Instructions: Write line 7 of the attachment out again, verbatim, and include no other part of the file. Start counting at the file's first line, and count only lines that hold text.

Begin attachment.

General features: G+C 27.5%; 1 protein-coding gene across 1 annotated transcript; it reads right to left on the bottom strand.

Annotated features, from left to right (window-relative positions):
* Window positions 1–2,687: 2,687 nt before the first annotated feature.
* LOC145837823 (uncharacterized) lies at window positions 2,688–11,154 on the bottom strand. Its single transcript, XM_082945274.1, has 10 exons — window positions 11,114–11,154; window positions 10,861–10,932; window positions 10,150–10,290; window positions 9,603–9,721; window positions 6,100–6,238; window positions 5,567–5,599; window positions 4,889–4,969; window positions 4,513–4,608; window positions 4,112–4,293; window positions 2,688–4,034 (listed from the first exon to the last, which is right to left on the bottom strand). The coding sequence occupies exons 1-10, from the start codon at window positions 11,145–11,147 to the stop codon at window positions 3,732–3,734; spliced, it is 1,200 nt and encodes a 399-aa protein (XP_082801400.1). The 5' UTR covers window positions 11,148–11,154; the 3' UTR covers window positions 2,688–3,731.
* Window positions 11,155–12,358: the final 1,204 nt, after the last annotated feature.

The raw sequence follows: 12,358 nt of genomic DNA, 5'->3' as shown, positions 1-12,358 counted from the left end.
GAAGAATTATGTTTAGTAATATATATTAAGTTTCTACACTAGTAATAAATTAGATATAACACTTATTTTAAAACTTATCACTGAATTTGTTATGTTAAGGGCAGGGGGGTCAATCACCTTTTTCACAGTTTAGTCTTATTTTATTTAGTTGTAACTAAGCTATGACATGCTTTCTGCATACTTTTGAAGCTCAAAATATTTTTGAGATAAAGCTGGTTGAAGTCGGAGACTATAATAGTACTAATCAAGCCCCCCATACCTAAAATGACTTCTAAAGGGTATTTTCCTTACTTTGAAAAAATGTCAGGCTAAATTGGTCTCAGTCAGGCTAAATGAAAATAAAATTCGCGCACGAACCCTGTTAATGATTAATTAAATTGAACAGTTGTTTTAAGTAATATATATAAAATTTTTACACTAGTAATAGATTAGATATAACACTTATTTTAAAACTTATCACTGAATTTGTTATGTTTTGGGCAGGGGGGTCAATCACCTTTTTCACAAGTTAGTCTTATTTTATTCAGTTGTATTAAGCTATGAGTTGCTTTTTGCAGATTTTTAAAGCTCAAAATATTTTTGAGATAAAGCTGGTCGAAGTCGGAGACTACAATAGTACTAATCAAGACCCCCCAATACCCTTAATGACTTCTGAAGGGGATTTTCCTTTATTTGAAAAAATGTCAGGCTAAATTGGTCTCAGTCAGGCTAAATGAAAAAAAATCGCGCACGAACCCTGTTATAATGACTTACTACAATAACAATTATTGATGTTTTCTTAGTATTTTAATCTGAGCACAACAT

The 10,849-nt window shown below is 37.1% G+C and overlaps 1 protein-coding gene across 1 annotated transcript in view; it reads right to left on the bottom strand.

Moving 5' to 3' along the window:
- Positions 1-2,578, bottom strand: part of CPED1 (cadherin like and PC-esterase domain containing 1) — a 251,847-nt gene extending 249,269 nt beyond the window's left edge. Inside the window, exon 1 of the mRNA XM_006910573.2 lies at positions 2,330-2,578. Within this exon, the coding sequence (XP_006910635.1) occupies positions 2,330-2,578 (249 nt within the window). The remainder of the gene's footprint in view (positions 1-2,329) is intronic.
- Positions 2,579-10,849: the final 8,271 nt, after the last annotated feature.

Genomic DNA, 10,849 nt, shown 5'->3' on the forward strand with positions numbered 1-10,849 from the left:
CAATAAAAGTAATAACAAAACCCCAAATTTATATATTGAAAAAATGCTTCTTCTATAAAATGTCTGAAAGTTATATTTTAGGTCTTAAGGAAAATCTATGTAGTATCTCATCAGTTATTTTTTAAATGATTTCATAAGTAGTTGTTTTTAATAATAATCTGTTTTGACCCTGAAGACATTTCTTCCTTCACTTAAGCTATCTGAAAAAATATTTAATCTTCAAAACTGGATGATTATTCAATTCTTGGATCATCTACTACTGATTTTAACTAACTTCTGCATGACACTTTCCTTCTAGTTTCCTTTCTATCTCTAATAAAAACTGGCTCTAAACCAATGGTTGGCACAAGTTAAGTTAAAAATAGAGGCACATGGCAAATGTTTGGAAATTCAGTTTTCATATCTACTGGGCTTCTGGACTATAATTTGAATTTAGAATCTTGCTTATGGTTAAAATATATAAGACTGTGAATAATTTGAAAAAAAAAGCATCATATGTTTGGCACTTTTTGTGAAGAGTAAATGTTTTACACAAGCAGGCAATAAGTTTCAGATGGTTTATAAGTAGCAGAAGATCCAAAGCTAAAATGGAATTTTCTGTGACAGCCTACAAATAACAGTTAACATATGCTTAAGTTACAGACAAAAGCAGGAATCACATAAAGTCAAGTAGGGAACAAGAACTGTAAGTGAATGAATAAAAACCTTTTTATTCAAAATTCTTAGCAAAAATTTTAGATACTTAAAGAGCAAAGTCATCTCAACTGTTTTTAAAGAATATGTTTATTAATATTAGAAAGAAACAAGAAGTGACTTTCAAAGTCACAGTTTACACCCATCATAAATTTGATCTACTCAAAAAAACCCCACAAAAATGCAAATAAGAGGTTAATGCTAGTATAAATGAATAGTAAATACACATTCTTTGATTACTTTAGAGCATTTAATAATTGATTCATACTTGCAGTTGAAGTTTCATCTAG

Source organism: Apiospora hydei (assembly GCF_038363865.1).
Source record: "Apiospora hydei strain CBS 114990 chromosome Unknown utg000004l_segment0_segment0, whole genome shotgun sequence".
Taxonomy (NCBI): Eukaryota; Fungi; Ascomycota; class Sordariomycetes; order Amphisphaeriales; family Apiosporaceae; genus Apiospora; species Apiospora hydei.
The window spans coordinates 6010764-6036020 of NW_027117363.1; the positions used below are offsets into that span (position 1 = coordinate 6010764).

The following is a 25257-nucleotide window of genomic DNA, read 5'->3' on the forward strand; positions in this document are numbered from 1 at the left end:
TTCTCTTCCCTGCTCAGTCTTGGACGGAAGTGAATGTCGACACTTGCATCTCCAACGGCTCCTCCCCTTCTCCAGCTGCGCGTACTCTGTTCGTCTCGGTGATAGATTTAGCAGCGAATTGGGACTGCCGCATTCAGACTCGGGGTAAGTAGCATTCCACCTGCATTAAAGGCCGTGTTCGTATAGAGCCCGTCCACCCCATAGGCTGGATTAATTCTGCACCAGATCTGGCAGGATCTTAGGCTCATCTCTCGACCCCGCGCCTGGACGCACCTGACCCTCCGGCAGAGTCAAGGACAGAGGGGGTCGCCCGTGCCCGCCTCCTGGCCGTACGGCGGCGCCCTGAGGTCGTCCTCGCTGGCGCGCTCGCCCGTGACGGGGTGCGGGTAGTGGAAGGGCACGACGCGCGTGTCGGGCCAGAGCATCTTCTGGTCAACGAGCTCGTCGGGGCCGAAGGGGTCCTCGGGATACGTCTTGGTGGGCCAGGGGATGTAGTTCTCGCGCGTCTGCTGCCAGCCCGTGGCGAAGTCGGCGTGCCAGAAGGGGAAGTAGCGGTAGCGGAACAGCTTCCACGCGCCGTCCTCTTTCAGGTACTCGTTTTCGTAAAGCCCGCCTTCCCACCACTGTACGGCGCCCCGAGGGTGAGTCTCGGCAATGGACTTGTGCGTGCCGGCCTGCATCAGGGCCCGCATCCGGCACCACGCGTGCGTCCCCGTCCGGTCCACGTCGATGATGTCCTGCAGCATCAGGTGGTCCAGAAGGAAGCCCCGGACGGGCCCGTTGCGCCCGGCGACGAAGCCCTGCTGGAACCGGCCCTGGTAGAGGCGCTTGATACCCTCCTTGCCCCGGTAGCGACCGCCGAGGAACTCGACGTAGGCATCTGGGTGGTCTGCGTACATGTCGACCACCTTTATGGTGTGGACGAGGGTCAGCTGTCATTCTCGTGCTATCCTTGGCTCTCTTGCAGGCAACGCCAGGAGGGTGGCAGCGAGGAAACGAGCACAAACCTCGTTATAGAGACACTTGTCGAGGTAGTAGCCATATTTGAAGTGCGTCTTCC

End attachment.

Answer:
GAAGAATTATGTTTAGTAATATATATTAAGTTTCTACACTAGTAATAAATTAGATATAACACTTATTTTAAAACTTATCACTGAATTTGTTATGTTAAGGGCAGGGGGGTCAATCACCTTTTTCACAGTTTAGTCTTATTTTATTTAGTTGTAACTAAGCTATGACATGCTTTCTGCATACTTTTGAAGCTCAAAATATTTTTGAGATAAAGCTGGTTGAAGTCGGAGACTATAATAGTACTAATCAAGCCCCCCATACCTAAAATGACTTCTAAAGGGTATTTTCCTTACTTTGAAAAAATGTCAGGCTAAATTGGTCTCAGTCAGGCTAAATGAAAATAAAATTCGCGCACGAACCCTGTTAATGATTAATTAAATTGAACAGTTGTTTTAAGTAATATATATAAAATTTTTACACTAGTAATAGATTAGATATAACACTTATTTTAAAACTTATCACTGAATTTGTTATGTTTTGGGCAGGGGGGTCAATCACCTTTTTCACAAGTTAGTCTTATTTTATTCAGTTGTATTAAGCTATGAGTTGCTTTTTGCAGATTTTTAAAGCTCAAAATATTTTTGAGATAAAGCTGGTCGAAGTCGGAGACTACAATAGTACTAATCAAGACCCCCCAATACCCTTAATGACTTCTGAAGGGGATTTTCCTTTATTTGAAAAAATGTCAGGCTAAATTGGTCTCAGTCAGGCTAAATGAAAAAAAATCGCGCACGAACCCTGTTATAATGACTTACTACAATAACAATTATTGATGTTTTCTTAGTATTTTAATCTGAGCACAACAT